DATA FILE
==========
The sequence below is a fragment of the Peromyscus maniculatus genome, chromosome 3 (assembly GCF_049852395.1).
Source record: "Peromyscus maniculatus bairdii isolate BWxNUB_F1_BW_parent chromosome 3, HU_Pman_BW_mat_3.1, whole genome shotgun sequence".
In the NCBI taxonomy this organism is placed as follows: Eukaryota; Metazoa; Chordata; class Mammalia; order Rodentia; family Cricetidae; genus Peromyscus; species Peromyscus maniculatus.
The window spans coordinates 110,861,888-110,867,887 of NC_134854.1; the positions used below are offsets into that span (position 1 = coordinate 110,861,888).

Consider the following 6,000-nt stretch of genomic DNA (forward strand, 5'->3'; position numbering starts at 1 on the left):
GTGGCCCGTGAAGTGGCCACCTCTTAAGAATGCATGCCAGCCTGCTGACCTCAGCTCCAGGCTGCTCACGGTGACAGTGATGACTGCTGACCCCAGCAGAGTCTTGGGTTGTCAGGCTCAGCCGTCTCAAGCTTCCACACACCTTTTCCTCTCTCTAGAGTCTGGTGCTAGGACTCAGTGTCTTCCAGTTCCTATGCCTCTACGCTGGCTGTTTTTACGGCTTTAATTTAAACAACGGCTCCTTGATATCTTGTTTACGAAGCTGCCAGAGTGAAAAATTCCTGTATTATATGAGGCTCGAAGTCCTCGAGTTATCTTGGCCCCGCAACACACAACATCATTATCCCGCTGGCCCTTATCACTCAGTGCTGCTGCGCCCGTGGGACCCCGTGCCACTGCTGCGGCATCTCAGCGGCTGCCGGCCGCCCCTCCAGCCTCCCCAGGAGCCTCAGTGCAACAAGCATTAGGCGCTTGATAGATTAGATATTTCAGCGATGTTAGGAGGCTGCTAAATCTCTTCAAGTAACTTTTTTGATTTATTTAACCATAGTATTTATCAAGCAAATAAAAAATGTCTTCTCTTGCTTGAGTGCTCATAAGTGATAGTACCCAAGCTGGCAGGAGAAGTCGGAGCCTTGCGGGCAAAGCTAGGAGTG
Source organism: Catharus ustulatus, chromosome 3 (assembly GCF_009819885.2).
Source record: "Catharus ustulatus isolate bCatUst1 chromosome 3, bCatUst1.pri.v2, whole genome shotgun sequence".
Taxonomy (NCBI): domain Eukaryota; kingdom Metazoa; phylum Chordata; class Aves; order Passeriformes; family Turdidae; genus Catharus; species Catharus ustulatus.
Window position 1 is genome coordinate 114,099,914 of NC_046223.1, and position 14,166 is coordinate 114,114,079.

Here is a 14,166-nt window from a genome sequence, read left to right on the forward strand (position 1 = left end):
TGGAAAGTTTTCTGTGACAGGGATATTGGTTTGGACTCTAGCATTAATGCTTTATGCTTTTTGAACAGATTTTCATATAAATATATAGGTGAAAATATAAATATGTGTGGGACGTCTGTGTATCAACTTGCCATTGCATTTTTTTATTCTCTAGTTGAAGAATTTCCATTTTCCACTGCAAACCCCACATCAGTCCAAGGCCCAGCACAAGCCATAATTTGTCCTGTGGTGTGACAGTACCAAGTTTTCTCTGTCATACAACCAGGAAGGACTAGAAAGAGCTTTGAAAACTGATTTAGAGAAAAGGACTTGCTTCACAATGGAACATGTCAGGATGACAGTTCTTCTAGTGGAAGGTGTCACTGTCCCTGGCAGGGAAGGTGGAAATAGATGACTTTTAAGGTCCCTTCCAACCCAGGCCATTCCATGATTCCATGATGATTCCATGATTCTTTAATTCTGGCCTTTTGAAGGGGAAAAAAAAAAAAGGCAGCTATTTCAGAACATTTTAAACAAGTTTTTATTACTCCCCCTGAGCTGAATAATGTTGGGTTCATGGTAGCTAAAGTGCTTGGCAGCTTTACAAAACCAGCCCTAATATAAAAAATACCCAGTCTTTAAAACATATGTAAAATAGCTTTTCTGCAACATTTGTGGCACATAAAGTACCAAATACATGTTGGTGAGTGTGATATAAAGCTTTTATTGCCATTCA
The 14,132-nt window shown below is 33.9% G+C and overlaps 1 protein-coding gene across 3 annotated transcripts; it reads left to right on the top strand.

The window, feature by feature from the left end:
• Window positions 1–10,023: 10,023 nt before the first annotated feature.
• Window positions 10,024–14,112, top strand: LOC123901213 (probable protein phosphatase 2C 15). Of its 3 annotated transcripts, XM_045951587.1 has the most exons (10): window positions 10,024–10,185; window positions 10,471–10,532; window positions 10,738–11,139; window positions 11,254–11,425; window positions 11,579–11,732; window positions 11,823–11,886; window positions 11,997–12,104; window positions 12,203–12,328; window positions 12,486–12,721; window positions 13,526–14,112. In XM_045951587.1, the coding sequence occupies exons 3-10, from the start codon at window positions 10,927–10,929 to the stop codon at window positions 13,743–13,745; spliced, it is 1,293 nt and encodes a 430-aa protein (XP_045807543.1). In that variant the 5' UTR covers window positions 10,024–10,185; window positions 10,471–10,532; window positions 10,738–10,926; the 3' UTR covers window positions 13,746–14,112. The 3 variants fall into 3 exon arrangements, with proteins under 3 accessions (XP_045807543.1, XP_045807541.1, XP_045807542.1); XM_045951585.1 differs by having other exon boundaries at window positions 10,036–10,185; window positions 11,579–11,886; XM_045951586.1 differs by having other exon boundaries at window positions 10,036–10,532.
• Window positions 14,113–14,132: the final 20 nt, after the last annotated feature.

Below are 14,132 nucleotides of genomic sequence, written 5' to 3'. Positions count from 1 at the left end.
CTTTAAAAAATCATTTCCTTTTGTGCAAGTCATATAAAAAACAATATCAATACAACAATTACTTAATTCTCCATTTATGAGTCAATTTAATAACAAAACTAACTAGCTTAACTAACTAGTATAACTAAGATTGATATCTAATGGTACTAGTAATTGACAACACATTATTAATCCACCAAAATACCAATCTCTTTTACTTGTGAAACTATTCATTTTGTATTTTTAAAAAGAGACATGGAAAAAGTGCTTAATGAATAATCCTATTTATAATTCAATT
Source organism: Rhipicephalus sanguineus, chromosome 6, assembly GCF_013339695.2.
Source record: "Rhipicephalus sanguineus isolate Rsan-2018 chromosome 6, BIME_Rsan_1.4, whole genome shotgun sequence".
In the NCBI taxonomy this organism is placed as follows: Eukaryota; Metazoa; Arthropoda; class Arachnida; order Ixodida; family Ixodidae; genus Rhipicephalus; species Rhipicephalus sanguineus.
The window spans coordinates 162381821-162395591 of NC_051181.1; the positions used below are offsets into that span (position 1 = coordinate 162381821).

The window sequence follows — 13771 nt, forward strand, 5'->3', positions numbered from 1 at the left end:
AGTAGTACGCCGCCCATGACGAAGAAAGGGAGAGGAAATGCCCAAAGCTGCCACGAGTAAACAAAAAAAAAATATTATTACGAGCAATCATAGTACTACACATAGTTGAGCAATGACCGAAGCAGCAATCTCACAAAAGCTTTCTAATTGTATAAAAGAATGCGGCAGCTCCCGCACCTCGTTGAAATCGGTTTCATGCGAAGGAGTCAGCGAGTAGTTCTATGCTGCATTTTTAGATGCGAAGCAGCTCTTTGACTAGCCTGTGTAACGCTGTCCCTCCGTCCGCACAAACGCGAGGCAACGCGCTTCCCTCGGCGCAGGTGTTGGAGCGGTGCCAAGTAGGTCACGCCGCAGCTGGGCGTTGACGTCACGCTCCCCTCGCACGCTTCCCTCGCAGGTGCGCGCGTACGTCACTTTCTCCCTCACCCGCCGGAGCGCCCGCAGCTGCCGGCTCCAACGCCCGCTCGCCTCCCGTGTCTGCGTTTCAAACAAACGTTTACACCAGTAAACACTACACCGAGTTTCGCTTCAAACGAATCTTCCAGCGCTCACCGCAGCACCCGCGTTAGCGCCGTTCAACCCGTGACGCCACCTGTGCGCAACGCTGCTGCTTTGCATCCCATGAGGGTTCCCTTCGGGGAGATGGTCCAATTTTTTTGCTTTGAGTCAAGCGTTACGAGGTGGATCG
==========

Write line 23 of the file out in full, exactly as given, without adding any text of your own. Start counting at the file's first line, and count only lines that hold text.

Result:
The window spans coordinates 162381821-162395591 of NC_051181.1; the positions used below are offsets into that span (position 1 = coordinate 162381821).